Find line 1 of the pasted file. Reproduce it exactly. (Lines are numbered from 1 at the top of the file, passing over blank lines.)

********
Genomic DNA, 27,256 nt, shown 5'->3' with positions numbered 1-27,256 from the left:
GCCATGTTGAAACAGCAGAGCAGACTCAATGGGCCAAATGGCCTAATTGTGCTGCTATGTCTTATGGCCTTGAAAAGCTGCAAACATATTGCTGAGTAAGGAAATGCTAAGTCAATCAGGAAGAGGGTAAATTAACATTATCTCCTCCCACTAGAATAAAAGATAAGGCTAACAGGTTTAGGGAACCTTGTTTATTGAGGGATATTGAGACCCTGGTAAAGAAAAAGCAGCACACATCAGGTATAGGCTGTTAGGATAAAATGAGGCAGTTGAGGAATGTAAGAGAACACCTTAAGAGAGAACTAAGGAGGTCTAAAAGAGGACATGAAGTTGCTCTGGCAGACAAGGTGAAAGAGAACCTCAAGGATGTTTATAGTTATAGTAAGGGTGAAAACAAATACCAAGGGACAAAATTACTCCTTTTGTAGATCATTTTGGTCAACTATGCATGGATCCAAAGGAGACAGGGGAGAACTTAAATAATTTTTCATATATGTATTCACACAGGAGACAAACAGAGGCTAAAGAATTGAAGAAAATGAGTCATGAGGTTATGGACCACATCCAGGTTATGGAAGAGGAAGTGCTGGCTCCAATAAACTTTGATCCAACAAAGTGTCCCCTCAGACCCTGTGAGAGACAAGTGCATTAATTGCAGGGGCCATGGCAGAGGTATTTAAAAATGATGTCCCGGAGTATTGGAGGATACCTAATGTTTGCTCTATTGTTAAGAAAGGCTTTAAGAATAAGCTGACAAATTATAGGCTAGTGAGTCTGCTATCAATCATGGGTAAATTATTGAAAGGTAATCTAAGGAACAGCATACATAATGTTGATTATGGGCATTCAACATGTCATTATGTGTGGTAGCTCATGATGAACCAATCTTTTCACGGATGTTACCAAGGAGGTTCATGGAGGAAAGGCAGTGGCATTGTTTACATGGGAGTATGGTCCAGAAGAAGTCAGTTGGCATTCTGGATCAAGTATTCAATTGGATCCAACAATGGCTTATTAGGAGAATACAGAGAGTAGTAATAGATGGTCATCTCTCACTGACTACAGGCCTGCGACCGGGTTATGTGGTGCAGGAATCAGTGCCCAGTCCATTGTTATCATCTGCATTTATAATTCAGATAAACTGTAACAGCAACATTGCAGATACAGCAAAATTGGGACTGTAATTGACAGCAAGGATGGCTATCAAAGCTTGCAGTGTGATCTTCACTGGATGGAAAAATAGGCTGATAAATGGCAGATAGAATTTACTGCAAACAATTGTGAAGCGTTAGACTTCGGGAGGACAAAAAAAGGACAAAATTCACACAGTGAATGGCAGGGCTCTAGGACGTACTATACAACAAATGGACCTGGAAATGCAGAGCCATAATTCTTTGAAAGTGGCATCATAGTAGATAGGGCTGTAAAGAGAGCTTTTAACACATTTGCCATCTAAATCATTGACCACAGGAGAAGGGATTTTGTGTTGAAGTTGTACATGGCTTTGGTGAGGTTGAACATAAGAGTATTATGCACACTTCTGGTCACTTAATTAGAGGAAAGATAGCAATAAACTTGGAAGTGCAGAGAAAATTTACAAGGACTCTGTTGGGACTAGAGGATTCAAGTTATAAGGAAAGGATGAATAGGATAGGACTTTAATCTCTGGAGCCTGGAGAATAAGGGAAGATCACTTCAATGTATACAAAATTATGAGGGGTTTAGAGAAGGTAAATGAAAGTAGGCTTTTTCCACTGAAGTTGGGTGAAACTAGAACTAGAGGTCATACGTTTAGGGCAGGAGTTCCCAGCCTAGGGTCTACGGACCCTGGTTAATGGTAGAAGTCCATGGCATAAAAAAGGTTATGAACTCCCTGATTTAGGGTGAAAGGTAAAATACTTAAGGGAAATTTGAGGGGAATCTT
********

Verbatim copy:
Genomic DNA, 27,256 nt, shown 5'->3' with positions numbered 1-27,256 from the left: